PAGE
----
I didn’t think it was possible. As a student at Rutgers in 1988, I sarcastically asked my friends, “Who do you think is going to win the referendum in Chile? Pinochet or Pinochet?”
Following his bloody overthrow of the democratically elected Allende Government in 1973, Pinochet murdered thousands of dissidents and outlawed opposition parties. Like many dictators, he legitimated his rule by holding a plebiscite on a “constitution” that gave him unchecked power in 1980. He was able to do so, of course, because the climate of fear and impunity guaranteed his victory.
Facing growing international pressure to step down, General Pinochet tried to pull this same trick again in 1988, by offering a pseudo-election in which Chileans could vote to either let Pinochet remain in office for another eight years or hold a presidential election the following year. Given that he was writing the rules again, how could human rights activists and other opposition groups possibly win? It seemed hopeless.
Lawyers love My Cousin Vinny. It recently ranked third on the American Bar Association Journal’s list of top 25 movies. For many folks it’s an entertaining fish-out-of-water comedy about New Yorkers in Alabama, with classic (and in one case Oscar-worthy) performances by Joe Pesci, Marisa Tomei and Herman Munster.
It’s Oscar season! In honor of the 2012 Oscar-nominated documentary on the death penalty, Paradise Lost 3, we thought it was a good time to look back at past Oscar winners that have also helped broaden our understanding of a range of human rights issues.
Movies can be a powerful tool for raising awareness about an issue, or even inspiring people to take action. And in our everyday work at Amnesty International, we aspire to do the same.
With a rich 84 year history of great films, we started looking at Best Picture winners from 1980 and onwards. Here are 5 Best Picture Winning films that not only continue to influence generations of filmmakers but also address social injustices still relevant in our world today. Read on then let us know what films have inspired you.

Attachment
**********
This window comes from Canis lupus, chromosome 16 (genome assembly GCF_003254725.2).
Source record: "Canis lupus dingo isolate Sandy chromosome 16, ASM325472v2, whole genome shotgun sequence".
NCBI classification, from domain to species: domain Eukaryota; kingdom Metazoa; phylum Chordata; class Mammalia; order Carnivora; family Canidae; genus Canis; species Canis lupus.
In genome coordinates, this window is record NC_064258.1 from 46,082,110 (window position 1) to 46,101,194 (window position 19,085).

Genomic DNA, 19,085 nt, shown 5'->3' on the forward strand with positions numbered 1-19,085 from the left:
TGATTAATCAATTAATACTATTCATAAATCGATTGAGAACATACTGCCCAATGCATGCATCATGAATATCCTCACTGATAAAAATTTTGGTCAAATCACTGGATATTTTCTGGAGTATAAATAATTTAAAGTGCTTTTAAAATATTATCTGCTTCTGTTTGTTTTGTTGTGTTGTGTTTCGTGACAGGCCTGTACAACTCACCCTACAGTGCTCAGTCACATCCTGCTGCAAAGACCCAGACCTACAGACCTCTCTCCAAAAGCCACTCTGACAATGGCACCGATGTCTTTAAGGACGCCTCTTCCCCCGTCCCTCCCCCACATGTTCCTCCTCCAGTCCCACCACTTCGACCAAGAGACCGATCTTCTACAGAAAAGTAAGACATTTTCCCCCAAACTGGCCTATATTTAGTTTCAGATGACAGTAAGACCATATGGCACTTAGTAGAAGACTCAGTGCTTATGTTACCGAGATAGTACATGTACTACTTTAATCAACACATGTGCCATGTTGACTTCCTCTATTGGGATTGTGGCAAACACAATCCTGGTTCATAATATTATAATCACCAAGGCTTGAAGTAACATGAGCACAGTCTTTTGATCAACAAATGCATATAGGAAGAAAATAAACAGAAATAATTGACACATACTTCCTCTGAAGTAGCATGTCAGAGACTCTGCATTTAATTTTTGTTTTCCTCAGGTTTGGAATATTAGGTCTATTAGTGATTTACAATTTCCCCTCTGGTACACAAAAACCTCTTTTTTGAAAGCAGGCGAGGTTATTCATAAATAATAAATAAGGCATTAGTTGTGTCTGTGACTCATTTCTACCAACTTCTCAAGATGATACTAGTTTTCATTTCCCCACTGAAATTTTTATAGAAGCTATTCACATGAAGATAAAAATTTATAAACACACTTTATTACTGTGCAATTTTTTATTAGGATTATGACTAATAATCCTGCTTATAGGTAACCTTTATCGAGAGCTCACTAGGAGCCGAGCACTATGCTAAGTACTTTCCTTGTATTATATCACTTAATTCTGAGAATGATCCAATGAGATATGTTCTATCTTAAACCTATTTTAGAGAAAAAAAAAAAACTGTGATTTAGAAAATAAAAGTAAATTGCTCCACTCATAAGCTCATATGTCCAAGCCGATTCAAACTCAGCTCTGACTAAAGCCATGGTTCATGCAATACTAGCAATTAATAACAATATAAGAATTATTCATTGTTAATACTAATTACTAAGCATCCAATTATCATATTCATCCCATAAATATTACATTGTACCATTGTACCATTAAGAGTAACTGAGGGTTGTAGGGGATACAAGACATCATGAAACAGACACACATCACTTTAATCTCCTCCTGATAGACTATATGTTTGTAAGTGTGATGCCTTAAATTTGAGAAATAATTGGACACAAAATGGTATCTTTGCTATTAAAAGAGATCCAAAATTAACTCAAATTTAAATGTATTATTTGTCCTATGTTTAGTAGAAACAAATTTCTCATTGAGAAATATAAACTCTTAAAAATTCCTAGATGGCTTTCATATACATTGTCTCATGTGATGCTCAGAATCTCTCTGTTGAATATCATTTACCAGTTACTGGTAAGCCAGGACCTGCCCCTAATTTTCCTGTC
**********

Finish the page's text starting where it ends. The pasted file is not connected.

It’s Oscar season. And that’s great, because I like movies. I’m not a buff or anything, which is why I wrote “movies” and not “film” or “cinema”. But I enjoy a good flick. As someone who campaigns for death penalty abolition, I’m especially interested this year because there is a death penalty film,Paradise Lost 3, nominated for Best Documentary.
Movies can be a powerful tool for raising awareness about an issue, or even inspiring people to take action. In our death penalty abolition work, we have tried to promote movies we think will do that.
I’ve had the privilege of viewing and commenting on various stages of the film as it was being developed. It’s a great piece of work. With each viewing, something new strikes me. I wanted to share with you some of the themes in the film that resonate with me today.
First, The Reckoning builds to what feels like a “Law and Order: War Crimes”- style finale, with the Prosecutor and his team closing in on a target — a sitting head of state — considered by many to be out of reach. The crime thriller analogy is actually very appropriate, because some of the footage we see in the film is, when you think about it, crime scene footage. It’s easy to forget that. Mass rapes, murders, mutilations and starvation are often treated as the tragic and inevitable consequences of war, instead of as crimes which are planned — which actually require planning to implement on a mass scale — and for which specific individuals are responsible and can be held accountable.
Secondly, The Reckoning is very much a “David and Goliath” story. Critics of the ICC’s work try to portray the Court as a big, Western-dominated bully out to get Africa. I think you will come away from The Reckoning struck by how small the Prosecutor’s team really is in comparison with the massive crimes they are confronting. I think you will also be struck by how relentless they are in pursuing justice for the victims, who they stress are the millions of Africans subjected to human rights abuses, instead of the few who try to obscure their culpability by hiding behind the mantle of nationalism.
Finally, The Reckoning tells the story of what is essentially an unfinished revolution. The film explores both the breakthroughs in the advancement of human rights and the rule of law that made the ICC possible, as well as the lack of political to make enforcement a reality. Former Nuremberg prosecutor (and one of my heroes) Benjamin Ferencz recalls how the entire body of human rights law that we take for granted today came to be in his lifetime, demonstrating how much is possible in what is essentially a blink of the eye in historical time. Yet most of the world’s governments — some of whose representatives we see celebrating the ICC treaty at the start of the film — continue to fail to give any meaningful support the ICC in apprehending indicted war criminals. We may still have a long way to go, but it’s possible to get there.